Democrats insist that they are not merely searching for a smoking gun. In a statement criticizing McConnell’s limited document request, Senate Minority Whip Dick Durbin claimed he hoped to read the papers to assess Kavanaugh’s “views, character, and temperament.” Maybe so, but he’s also seeking grist to sink the nominee. The reality, however, is that even if Durbin found, say, a Kavanaugh email supporting torture, the revelation would do nothing to change the dynamics of the nomination. Republicans will still vote for him. Democrats will oppose him on the same grounds they already do—grounds that are based on the decisions he’s authored as a federal judge.
Why, then, is McConnell so eager to push through Kavanaugh’s nomination before the documents are released? Aside from the looming election, there is one clear reason: The Supreme Court has stacked its October docket with major cases that will require Kavanaugh’s vote for a conservative victory. In the first 10 days of October, the court will hear cases involving environmental protections, age discrimination in employment, the execution of mentally disabled death-row inmates, mandatory arbitration, and immigrant detention. Without Kavanaugh’s vote, any or all of these cases could deadlock 4–4, allowing the liberal justices to thwart a conservative rout. With Kavanaugh’s vote, the Supreme Court could quickly begin rolling back the liberal components of Justice Anthony Kennedy’s legacy.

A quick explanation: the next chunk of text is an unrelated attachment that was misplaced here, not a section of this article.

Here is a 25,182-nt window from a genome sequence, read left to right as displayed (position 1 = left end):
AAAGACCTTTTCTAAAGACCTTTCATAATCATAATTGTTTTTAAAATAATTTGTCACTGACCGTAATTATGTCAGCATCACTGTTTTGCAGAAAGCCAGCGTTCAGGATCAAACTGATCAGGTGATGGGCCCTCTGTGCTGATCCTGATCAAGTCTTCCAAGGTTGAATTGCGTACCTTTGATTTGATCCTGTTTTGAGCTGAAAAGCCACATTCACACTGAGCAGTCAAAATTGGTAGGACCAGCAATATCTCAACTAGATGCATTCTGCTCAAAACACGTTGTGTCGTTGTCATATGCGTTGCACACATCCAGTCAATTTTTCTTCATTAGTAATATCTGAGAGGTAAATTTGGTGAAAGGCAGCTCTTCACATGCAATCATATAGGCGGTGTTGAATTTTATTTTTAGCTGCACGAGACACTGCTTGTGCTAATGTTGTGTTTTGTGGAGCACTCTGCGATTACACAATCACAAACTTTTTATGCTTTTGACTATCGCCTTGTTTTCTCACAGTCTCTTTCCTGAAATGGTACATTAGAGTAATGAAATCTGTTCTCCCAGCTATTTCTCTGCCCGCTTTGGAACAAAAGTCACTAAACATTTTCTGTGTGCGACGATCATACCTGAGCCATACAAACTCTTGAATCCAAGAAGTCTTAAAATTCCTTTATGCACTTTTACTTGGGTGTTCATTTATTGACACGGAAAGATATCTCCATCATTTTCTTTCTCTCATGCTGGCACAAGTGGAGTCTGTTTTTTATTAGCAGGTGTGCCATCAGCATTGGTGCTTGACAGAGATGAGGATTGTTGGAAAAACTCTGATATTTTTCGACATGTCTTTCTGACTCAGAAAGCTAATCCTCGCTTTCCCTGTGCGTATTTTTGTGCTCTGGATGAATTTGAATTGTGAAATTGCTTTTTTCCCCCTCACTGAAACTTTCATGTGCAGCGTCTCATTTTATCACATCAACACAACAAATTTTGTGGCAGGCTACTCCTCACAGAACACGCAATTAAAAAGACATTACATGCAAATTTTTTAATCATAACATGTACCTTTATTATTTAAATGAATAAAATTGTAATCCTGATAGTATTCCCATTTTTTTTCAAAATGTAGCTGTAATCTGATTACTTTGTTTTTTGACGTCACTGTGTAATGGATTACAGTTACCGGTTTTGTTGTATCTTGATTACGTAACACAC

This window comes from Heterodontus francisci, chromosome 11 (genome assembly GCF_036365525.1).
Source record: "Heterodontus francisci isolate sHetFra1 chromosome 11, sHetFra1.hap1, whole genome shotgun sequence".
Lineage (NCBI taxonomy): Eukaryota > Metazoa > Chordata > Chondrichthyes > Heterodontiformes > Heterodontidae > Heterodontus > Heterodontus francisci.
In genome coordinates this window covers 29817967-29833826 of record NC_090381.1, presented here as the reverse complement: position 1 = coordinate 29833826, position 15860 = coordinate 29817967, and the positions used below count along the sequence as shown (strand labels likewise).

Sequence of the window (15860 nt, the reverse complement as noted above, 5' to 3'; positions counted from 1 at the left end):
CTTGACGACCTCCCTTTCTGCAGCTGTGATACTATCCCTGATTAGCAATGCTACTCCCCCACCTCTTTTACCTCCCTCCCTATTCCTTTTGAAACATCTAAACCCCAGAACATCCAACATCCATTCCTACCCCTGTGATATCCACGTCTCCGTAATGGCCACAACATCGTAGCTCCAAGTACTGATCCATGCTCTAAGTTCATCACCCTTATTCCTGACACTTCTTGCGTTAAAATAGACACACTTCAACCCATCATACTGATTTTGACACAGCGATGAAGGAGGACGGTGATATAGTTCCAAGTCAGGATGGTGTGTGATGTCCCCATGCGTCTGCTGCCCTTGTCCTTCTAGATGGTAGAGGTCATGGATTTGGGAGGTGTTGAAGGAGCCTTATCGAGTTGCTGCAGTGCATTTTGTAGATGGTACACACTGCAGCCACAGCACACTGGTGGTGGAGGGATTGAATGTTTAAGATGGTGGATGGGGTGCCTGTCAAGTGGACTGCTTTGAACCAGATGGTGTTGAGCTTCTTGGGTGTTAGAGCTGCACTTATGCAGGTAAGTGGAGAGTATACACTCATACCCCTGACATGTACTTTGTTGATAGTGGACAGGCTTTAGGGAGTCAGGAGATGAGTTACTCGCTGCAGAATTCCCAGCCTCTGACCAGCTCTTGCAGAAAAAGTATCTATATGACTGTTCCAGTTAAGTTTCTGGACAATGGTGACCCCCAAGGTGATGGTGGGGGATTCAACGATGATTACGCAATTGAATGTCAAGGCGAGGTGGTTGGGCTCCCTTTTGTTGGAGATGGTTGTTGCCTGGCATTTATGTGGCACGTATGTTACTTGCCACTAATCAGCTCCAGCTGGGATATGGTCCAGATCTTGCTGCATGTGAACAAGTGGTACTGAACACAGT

Democrats who are desperate to foil or delay Kavanaugh’s confirmation should focus on this real, concrete threat rather than the clash over the missing documents. Conservatives, who have spent $7.5 million in dark money to support Kavanaugh, want him on the court precisely so he can cast votes in cases like these. Progressives are rightly irritated that Republicans are playing games with the Kavanaugh documents—but surely voters will be more infuriated by the nominee’s abhorrence of gun control and abortion than his vanishing paper trail. With or without those documents, we all know what Kavanaugh stands for, and it’s exceedingly unlikely that anyone or anything will stand in the way of his nomination to the Supreme Court.